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Benefits of Chiropractic Care During Pregnancy

Ongoing NZ Research Shows Benefits of Chiropractic Care During Pregnancy

Ongoing New Zealand research is uncovering new evidence about how chiropractic care can help to make giving birth an easier, safer experience for pregnant women and reduce the need for pharmaceuticals in the crucial months leading up to childbirth. And according to the New Zealand Chiropractors’ Association the discoveries are all the more relevant now that common pain relief such as paracetamol has been shown to have detrimental effects on unborn children1.

According to NZCA spokesman and chiropractor Dr Hayden Thomas: `Chiropractic care can benefit all aspects of your body's ability to be healthy by optimising brain-body communication through the nervous system. Our modern lifestyles mean that these spinal communication systems are often dysfunctional due to postural stresses, altered spinal curves, misalignment, joint restrictions and imbalances in the surrounding muscles, ligaments and other tissues. Altered spinal structure and neurological function can have profound effects in pregnant women meaning that they may experience more discomfort during pregnancy and often require assisted labour.’

Dr Thomas adds that ‘A sedentary lifestyle and some injuries can lead to pelvic fixation, causing tightening or torsion of specific pelvic muscles and ligaments. These tense muscles and ligaments and their constraining effect on the uterus can prevent a baby from comfortably assuming the best possible position for birth, potentially making it more difficult for the mother to give birth.’

Director of Research at the New Zealand College of Chiropractic’s Research Centre, Dr Heidi Haavik explains: `The female pelvic floor muscles are very much controlled at a subconscious level by the brain. If these muscles do not function in an ideal manner this can have severe consequences to a woman’s ability to give birth naturally. Abnormal pelvic floor muscle function is also linked with conditions such as stress urinary incontinence, which can cause great suffering for women.’

In her groundbreaking new book, The Reality Check2 Dr Haavik explains what happens in the brain when a chiropractor adjusts specific dysfunctional segments in the spine. It is based on Dr Haavik’s work over the past two decades, which has been instrumental in establishing the link between neuroscience and chiropractic.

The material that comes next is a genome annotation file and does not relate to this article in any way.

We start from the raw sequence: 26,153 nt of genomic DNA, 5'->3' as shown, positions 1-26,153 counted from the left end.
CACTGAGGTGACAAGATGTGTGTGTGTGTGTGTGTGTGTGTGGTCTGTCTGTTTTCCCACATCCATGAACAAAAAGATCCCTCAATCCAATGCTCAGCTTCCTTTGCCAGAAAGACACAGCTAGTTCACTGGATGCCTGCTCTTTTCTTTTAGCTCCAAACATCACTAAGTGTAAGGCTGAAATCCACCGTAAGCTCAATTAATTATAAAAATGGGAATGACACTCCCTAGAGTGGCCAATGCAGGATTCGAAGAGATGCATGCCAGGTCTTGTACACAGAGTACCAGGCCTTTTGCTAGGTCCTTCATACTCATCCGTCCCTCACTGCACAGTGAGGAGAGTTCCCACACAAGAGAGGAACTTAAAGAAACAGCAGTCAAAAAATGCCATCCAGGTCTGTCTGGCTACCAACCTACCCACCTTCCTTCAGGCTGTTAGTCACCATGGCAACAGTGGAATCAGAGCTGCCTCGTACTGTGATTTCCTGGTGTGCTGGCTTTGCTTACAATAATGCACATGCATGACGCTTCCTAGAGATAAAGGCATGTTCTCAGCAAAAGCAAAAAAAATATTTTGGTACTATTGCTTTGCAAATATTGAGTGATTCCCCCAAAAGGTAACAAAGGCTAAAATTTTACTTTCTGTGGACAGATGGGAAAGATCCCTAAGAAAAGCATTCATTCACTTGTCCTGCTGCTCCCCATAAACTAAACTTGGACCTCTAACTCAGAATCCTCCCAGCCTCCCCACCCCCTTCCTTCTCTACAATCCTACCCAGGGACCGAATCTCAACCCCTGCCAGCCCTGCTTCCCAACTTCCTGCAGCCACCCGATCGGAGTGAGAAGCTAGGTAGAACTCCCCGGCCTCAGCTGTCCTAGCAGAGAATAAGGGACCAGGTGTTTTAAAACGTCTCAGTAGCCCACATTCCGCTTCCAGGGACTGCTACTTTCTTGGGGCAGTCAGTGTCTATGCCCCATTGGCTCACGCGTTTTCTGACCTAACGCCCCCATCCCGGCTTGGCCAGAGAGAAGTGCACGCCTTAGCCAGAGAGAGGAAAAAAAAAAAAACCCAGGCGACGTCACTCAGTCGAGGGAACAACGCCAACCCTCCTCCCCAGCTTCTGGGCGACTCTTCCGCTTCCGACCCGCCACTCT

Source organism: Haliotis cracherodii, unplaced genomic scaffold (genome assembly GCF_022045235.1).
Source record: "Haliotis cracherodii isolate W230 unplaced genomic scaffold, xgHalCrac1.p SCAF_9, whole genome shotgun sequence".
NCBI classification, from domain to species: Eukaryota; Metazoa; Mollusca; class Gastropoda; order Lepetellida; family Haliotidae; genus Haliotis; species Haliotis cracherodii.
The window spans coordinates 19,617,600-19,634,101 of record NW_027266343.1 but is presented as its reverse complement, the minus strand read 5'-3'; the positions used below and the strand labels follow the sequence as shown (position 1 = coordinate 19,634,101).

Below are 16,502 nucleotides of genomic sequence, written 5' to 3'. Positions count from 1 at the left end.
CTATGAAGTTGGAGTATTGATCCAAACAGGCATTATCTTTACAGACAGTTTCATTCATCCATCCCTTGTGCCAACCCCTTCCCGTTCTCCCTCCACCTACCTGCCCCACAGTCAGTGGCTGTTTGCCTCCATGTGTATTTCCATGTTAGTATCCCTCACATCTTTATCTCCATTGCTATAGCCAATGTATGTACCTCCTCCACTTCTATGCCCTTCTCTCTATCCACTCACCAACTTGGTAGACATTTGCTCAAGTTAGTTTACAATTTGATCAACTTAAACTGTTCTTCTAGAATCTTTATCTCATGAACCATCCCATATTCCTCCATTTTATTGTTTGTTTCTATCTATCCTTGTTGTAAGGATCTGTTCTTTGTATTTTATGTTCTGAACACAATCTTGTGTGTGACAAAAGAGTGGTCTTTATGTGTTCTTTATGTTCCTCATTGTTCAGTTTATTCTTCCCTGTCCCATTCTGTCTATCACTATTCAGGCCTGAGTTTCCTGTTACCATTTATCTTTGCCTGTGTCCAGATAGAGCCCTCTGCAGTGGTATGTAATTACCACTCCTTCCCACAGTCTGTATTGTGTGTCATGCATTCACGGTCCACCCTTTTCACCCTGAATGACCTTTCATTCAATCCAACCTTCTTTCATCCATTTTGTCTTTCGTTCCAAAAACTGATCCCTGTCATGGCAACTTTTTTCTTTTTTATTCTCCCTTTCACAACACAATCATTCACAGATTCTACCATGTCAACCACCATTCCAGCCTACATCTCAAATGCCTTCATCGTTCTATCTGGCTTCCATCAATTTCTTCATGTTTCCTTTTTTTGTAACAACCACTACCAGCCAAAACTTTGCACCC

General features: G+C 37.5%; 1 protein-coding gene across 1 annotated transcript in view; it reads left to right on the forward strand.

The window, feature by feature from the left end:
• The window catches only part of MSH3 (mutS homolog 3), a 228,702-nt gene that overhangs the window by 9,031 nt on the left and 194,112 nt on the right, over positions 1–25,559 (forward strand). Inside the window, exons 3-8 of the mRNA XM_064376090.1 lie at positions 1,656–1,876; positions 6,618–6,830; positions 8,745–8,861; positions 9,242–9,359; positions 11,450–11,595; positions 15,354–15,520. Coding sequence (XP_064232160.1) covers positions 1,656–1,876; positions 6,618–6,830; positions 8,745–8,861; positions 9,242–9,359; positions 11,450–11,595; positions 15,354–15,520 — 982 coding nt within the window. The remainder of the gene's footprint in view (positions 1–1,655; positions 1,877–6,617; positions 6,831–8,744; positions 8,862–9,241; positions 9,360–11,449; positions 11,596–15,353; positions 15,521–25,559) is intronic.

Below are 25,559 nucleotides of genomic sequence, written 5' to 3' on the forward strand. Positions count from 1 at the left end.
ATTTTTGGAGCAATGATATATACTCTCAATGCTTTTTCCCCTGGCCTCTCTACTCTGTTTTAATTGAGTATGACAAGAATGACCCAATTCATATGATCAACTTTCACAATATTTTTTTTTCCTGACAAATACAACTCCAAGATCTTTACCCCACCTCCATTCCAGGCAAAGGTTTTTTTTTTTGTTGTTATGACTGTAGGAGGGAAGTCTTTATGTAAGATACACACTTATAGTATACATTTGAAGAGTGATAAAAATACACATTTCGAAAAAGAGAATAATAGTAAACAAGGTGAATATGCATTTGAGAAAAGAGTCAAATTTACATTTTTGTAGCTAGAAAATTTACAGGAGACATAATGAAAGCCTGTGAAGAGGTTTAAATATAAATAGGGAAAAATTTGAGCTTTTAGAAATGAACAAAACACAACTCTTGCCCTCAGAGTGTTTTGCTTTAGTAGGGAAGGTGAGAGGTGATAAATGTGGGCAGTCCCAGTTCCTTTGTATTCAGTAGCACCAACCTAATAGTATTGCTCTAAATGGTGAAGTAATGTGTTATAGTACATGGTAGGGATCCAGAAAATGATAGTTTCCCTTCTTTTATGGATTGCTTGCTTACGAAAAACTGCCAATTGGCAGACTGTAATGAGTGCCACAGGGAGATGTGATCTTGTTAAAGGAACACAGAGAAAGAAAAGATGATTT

Altered weight bearing and movement patterns during pregnancy can place additional pressure on the muscles, ligaments, joints, discs and bones of a woman’s spine and can uncover regions that are not working well. 50% of women experience significant levels of back or pelvic pain during their pregnancy leading many of them them to resort to pain relief such as paracetamol. But research shows that chiropractic care may help to relieve these symptoms in up to 85% of pregnant women.

Dr Haavik has been looking at how chiropractic care may influence pelvic floor muscle function in healthy women before, during, and after childbirth, and the results of one of these studies are due to be published soon.

Dr Haavik points out: ‘We have been working with a number of pregnant and non-pregnant women here in New Zealand to find out how chiropractic adjustments alter the way the pelvic floor muscles work.’

Dr Haavik added: ‘We know that women experience on average a 24% reduction in the length of labour time with chiropractic care during pregnancy and that rises to a 33% reduction for those mothers who have given birth before. By altering the biomechanics and neuromuscular control of the pelvis we are likely enabling the muscles to become more relaxed and joints more mobile which probably helps them to expand more freely during labour and settle more easily afterwards.’

Dr Thomas says: `This improves the ease of delivery, creating less stress and pressure for both the mother and baby. This also means there is less likelihood or need to use interventions such as forceps or cesarean section which can impact upon both mother and newborn child. C-sections have become increasingly common over the last few decades, and now account for as many as one in four births. While they are a necessary and safe option in some high-risk or complicated cases, studies show that natural and drug-free births are safer and healthier in both the short and long term.’


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